To the question ‘what is there in common to artists, gallery owners and collectors?’ some people will answer ’art’, others say ‘money’ and everybody will be right. Both books of Anne Martin-Fugier ‘Collectors’ (Actes Sud, 2012) and of Judith Benhamou-Huet, ‘Artists always loved money ‘ ( Grasset) have a common difficulty to find a logic, a morality, a system, and even a story in the relationships between money and art. It is undoubtedly what makes them exciting to read: are we finally going to know what to think? Who corrupts, dominates the other one? Who is stronger than the other one? Who won?
Is there an artist who does not think of money? Among the great masters under review, from Dürer to Damien Hirst, through Van Gogh or Chardin… Judith Benhamou-Huet did not even find one. But, nevertheless when they paint, there is a moment when they forget the money their work will provide them, or not. They are in the creative euphoria, in the madness.
In the same way, the collector, at the moment he falls in love with a work, forgets its price, its speculative value: he likes it, he wants it, and, generally, even before knowing who did it, when it was made, and how much it costs. In wild life, this collector could be able to kill in order to acquire it. The thing that prevents him from doing t, is this brilliant invention which exactly took us out of the wild state: money. Contrary to what is usually admitted, the need for money, and even the love of money, saves the artists from madness.
Judith Benhamou-Huet reminds us that the image of Vincent van Gogh miserable and unknown by all was a myth: he had no real money problems. And it is his premature death, as well as his brother Theo’s death, that prevented them from realizing what they had prepared: one of the most fabulous speculative great feat of art history. The author of ‘TV Warhol’ and the ‘ Most expensive Works of the world ‘ resumes with carefully phrased rearks the anecdote of Picasso counting and counting again hundreds of banknotes locked in a suitcase (after Newton’s suitcase, we see what important men can hide in their suitcases!). She dares parallels which are as so many jumps between ancient masters and big contemporary values: Murakami and the Greco, Zeng Fanzhi and Canaletto, geniuses for making money, certainly, but money didn’t have the same value in the 16th century as today, and the artist doesn’t have the same status, in different times and civilizations.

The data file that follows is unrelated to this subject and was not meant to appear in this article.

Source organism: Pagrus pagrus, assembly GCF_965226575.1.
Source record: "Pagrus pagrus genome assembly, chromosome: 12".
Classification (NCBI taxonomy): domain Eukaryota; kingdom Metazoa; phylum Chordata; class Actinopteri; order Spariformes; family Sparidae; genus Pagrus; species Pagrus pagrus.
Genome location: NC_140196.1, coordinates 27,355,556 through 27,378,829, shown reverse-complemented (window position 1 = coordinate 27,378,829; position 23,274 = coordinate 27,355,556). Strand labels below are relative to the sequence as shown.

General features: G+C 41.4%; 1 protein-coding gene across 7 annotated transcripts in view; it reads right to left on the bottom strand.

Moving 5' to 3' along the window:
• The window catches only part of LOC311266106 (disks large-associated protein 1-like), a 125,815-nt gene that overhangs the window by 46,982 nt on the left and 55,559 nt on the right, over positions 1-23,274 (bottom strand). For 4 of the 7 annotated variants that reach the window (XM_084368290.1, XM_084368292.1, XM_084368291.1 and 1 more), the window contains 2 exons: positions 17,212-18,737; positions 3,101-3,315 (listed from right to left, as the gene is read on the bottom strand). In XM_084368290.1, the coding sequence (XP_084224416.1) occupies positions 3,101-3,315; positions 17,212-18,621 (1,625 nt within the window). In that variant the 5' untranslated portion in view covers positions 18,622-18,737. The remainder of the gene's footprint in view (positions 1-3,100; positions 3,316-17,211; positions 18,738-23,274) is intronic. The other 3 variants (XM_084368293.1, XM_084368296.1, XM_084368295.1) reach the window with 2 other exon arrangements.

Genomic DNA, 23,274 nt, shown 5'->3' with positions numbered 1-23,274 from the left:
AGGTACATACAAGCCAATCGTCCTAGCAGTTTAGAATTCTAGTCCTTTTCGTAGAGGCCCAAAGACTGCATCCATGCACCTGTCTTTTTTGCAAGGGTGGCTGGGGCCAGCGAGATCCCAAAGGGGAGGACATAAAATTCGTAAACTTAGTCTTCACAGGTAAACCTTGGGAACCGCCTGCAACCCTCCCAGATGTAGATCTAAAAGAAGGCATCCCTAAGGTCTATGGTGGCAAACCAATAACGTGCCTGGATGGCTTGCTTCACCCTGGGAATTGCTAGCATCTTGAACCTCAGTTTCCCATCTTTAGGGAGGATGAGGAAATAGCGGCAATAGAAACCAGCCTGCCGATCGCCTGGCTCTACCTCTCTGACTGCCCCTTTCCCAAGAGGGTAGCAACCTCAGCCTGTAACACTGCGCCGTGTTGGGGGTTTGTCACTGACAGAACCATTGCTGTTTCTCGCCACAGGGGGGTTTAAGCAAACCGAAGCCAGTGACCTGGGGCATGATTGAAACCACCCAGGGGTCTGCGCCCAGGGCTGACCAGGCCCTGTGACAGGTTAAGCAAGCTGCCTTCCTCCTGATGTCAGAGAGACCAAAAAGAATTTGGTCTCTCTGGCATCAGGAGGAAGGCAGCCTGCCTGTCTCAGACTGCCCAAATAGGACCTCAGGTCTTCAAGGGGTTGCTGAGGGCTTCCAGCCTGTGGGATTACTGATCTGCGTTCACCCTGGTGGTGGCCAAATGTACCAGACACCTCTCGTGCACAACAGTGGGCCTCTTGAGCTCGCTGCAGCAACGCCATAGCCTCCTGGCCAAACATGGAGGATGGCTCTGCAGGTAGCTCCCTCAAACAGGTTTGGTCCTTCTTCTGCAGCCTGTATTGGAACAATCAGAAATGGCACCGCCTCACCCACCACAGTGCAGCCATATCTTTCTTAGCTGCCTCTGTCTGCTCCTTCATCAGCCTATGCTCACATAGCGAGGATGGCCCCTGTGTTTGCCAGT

That artists need money to live (and to create), nobody doubts about it ; that they have “always loved money”, such an assertion is worth only if it implies a noticeable modification of their work, and if you can establish this influence. The book is too short to draw conclusions on that question, except in the last chapter dedicated to Magritte, where Judith Benhamou-Huet draws a parallel with the contemporary artist Wim Delvoye, a Belgian too. More than Picasso or Dali, after Duchamp and before Warhol, René Magritte opens the most dangerous way as “producer of pictorial ideas”: he is not selling painting any more, but an idea ; he makes us leave the usual world where the value of a work lies in the recognition of the artist’s work, to introduce us into the uncertain field where it is the originality of the thought which matters, and its blinking on the wall which the collector buys.
What art history tells us, is also the story of the relationship between mankind and money, its brilliant creature always more dominant. Anne Martin-Fugier published in 2010, ‘Gallery owners’ with interviews that also are portraits, and which, by the diversity of the tastes, routes, characters and fortunes, weave a very optimistic cultural landscape, where passion competes with perseverance, where generosity competes with perspicacity. By describing gallery owners, collectors or artists, our two authors, each in her way, make us like the ‘rich people’.